Type B-5 winter helmet
While early versions of the Type B-5 were made of shearling with horsehide seam covers, the later specimen like the one featured here were made with a full horsehide outer shell. Standardized in May 1933 it featured a chamois-lined chin strap with cup, but there was no factory installed provision for communication.
If required, earphone receptacles could easily be installed by fitters at base, though. The Type B-5 was eventually declared obsolete in September 1944.
Type B-7 flying goggles
This specimen is named to Richard O'Hara from the 306th BG and represents the second pattern of the Type B-7 with a flat satin finish and a one-piece chamois backed rubber face pad. It retains, though, the tubular air vents welded on the frames of the first pattern B-7. (Later pattern goggles B-7’s normally have more streamlined, integral air vents.)
The initial Type B-7 were introduced in 1933 as a more streamlined, strengthened and simplified successor to the Type B-6. They originally came with nickel or chrome plated frames with sewn on separate rubber cushions and curved lenses.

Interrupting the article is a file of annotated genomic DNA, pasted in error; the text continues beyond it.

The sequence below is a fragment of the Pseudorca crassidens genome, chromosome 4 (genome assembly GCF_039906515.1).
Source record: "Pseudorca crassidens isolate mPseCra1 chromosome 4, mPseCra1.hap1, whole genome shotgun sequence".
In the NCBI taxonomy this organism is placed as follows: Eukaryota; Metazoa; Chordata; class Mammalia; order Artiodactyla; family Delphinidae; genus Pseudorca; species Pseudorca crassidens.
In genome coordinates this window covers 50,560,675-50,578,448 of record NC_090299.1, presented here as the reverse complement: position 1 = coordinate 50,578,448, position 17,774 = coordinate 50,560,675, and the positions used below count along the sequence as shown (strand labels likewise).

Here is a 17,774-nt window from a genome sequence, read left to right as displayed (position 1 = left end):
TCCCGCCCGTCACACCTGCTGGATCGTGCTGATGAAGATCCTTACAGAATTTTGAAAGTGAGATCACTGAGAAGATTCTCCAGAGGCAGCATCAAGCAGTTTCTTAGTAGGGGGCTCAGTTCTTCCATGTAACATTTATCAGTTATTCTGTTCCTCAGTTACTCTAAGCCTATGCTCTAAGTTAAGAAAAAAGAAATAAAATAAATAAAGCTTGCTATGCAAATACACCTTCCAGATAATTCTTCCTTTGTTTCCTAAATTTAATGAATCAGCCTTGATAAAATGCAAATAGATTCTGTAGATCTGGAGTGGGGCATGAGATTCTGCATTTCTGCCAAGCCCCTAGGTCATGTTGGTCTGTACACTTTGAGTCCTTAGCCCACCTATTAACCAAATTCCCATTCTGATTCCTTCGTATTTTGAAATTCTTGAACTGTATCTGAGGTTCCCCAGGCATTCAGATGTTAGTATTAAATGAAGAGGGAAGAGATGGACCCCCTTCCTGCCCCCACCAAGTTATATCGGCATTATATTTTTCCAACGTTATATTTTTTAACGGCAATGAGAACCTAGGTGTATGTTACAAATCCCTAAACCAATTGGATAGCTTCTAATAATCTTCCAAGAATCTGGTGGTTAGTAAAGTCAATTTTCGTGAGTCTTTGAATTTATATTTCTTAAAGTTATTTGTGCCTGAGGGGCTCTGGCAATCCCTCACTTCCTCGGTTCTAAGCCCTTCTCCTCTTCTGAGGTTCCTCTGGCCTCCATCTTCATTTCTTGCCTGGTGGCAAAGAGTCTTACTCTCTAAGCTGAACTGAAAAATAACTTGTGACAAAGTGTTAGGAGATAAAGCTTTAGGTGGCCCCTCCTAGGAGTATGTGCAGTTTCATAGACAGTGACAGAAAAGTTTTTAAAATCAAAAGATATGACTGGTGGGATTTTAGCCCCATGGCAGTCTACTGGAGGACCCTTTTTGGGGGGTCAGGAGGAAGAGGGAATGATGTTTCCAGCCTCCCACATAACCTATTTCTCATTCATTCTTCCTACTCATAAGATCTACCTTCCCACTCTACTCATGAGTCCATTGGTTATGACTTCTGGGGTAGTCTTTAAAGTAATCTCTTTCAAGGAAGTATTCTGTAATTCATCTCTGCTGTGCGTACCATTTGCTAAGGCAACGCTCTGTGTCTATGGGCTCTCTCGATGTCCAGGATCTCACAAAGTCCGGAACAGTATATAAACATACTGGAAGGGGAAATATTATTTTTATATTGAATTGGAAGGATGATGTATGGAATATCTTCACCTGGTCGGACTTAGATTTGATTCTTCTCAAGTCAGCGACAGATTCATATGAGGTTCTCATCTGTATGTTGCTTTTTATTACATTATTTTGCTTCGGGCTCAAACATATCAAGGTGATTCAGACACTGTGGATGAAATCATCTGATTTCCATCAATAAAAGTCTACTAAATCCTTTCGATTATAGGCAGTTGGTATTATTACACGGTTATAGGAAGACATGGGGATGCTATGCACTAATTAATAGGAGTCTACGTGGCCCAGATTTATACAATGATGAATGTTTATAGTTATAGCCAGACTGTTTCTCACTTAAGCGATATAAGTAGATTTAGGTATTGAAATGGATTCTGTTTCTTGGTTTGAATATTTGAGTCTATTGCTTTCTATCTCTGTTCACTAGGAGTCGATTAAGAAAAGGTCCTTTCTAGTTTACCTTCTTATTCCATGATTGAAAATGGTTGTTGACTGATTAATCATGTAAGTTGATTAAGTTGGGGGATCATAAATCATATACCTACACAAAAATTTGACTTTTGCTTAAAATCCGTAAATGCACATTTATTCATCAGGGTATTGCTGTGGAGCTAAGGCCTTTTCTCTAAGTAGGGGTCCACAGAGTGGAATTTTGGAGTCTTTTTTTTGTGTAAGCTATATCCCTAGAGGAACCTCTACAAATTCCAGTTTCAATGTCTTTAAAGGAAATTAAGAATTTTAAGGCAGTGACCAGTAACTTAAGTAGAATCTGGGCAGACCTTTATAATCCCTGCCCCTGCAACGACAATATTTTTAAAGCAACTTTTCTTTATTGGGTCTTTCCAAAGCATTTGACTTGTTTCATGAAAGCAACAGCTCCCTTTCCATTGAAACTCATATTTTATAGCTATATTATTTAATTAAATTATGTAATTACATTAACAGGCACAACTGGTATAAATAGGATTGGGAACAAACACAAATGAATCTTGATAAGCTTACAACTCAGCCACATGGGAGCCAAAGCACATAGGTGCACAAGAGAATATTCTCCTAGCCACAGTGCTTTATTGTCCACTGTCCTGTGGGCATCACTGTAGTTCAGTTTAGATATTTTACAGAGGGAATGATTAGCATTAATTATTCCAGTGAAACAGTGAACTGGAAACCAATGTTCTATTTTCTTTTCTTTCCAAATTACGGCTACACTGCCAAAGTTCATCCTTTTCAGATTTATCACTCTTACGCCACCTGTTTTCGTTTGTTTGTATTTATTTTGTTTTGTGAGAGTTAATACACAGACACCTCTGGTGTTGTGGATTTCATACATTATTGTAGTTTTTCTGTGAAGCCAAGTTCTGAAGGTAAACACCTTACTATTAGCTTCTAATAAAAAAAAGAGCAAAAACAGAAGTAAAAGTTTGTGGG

Type A-7A rebreather oxygen mask
Manufacturer: Ohio Chemical Inc., February, May, June 1942
Designed by: BLB / Boothby, Lovelace, Bulbulian
Patent No.: 113,984
The constant flow A-7 nasal mask by B.L.B. as standardized on July 15, 1939 and officially adopted by the US Air Corps. Being found inadequate for combat flying as it actually only covered the nose and was prone to freezing, it was used primarily for transport and courier aircrew and passengers on flights up to 20'000 feet.
Excessive waste of oxygen with the constant flow system was reduced by the installation of a rebreather bag which conserved much of the continuously flowing oxygen previously wasted with the pipestem system and older A-5, A-6 and B-5 oxygen face masks.
While the uncovered mouth permitted conversation or the use of a handheld microphone for voice transmissions, oxygen supply consequently stopped when the wearer talked.
With the arrival of the oronasal Type A-8 mask, the A-7 was downgraded to limited standard and eventually declared obsolete on August 11, 1943.
The improved version A-7A presented here was standardized on June 5, 1943. Sponge rubber inhalation and exhalation discs mounted in rubber turrets on each side of the supply tube replaced the troublesome metal valve of the predecessor.
Oxygen flow was provided by the manually operated Type A-8 or A-8A regulator, specifically designed for the Type A-7 and A-8 rebreather oxygen masks..
This headset is based on a HB-7 headband comprising a pair of leather covered spring steel headbands with swivel mountings for the receivers. In this case these are low impedance type
ANB-H-1 including a PL-354 plug.